Ban on Discrimination: Employers are prohibited under the Uniform Services Employment and Reemployment Rights Act from discriminating in employment against service members upon their return from a period of military service. The laws includes protections for National Guard and reserve call-ups. The law is administered by the U.S. Department of Labor’s Veterans’ Employment and Training Service (VETS).

Affirmative Action: The Vietnam Era Veterans Readjustment Assistance Act–or VEVRAA-federal contractors must take affirmative action to hire and promote qualified veterans, including disabled veterans. Despite the law’s name, its protections are not limited to Vietnam Era veterans. They also encompass disabled veterans and veterans who serve in military campaigns for which a campaign badge has been authorized by the Department of Defense. This statute is enforced by DOL’s Office of Federal Contract Compliance Programs.

Neither of these laws, however, can compel an employer to hire a veteran. The veterans’ unemployment rate remains stubbornly high. To make a dent in that problem, the federal government provides a Work Opportunity Tax Credit to give employers a financial incentive to hire veterans. The credit, which was enacted in 2011, has been extended to the end of 2013.

This tax credit is for hiring the following eligible veterans:

• Short-term Unemployed: A new credit of 40% of the first $6,000 of wages (up to $2,400) for employers who hire veterans who have been in receipt of unemployment compensation for at least 4 weeks.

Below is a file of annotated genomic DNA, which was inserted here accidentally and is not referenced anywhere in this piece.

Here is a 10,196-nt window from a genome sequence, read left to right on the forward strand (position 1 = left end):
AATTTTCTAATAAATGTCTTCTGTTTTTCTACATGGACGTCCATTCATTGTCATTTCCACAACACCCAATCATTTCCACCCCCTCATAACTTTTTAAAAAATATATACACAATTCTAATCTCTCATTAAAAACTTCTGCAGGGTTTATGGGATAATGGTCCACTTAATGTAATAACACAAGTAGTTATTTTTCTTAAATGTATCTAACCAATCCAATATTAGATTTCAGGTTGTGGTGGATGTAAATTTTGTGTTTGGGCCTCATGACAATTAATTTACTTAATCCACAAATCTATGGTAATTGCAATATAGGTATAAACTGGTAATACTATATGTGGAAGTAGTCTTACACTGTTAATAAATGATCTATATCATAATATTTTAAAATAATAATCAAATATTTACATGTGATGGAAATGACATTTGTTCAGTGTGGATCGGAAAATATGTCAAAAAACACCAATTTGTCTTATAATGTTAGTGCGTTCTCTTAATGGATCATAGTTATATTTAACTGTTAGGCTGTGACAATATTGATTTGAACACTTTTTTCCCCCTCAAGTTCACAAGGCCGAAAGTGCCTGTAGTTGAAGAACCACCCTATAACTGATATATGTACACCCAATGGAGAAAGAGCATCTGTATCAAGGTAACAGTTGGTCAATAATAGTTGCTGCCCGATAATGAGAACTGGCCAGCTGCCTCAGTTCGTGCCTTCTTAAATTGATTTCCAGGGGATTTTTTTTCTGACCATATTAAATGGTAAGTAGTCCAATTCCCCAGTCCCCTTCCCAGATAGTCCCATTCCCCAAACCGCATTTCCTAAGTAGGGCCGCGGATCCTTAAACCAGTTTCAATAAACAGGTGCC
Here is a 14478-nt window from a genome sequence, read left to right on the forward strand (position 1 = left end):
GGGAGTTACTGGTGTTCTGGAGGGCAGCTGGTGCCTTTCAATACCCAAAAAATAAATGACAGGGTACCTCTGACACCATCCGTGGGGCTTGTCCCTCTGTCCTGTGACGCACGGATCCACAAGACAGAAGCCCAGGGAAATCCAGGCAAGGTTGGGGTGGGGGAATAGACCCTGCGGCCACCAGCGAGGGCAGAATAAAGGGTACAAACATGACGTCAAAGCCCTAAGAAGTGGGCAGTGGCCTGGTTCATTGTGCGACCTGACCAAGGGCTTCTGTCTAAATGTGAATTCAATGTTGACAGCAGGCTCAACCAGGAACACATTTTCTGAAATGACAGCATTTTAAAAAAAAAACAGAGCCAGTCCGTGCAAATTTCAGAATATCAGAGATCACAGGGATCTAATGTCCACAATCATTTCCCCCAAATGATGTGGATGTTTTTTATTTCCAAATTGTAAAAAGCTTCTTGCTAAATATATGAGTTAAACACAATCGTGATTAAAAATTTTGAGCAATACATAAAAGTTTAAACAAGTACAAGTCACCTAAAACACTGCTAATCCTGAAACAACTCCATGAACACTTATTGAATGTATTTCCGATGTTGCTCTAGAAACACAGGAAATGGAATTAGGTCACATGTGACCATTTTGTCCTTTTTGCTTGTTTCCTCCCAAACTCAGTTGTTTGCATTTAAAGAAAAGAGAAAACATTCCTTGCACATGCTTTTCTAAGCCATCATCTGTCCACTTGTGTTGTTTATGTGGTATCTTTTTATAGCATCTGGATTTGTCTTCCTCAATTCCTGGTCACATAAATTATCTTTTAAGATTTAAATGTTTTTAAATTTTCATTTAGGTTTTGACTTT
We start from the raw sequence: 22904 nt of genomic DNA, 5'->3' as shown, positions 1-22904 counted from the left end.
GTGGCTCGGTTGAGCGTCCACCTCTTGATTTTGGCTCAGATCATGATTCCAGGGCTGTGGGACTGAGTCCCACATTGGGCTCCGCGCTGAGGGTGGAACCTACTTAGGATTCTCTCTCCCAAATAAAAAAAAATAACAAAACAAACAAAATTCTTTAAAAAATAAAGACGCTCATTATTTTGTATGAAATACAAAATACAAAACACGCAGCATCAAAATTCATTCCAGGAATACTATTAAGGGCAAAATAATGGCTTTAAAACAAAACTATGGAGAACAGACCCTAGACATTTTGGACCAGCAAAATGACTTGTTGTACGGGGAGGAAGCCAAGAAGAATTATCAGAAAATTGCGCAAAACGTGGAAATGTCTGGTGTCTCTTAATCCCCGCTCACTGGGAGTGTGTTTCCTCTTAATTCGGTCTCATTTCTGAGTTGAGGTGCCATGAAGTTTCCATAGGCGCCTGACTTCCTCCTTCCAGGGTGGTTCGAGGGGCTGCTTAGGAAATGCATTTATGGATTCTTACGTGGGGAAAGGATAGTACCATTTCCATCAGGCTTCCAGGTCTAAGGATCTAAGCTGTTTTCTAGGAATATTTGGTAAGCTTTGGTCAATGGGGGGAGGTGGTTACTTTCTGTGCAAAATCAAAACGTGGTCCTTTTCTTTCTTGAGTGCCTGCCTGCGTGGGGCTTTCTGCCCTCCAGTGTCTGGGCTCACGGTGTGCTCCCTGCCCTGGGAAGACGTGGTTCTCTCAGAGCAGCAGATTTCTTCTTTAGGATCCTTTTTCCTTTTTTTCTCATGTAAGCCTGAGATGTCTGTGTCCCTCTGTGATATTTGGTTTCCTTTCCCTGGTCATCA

• Long-term Unemployed: A new credit of 40% of the first $14,000 of wages (up to $5,600) for employers who hire veterans who have been in receipt of unemployment compensation for longer than 6 months.Wounded Warrior Tax Credit

• Veterans with Services-Connected Disabilities: Maintains the existing Work Opportunity Tax Credit for veterans with service-connected disabilities hired within one year of being discharged from the military. The credit is 40% of the first $12,000 of wages (up to $4,800).

• Long-Term Unemployed Veterans with Services-Connected Disabilities: A new credit of 40% of the first $24,000 of wages (up to $9,600) for firms that hire veterans with service-connected disabilities who have been in receipt of unemployment compensation for longer than 6 months.The credit can be as high as $9,600 per veteran for for-profit employers or up to $6,240 for tax-exempt organizations.

Dont let these obligations and opportunities go to waste. Treat veterans the right way–and hire more of them–and they and the nation will benefit.

Federal Government Should Do Better Job in Obeying USERRA

When it comes to complying with the nation’s employment protection laws, the federal government is supported to be the model employer. It’s supposed to set the standard that all others should try to match.

It seems the government has fallen down on the job when it comes to the right of returning military veterans to resume their careers in the civilian sector.

The Uniform Services Employment and Reemployment Act forbids employers from penalizing service members because of their military service. In short, they cannot disadvantage service members because of their time spent in uniform.

Yet, in some cases, the Post reported, the U.S. government has withdrawn job offers to service members unable to get released from active duty fast enough; in others, service members have been fired after services.

Major offenders include the Defense Department, Department of Veterans Affairs, the Department of Homeland Security, and the U.S. Postal Service.

Need a primer on USERRA? Try this from the U.S. Office of Special Counsel, which enforces the law.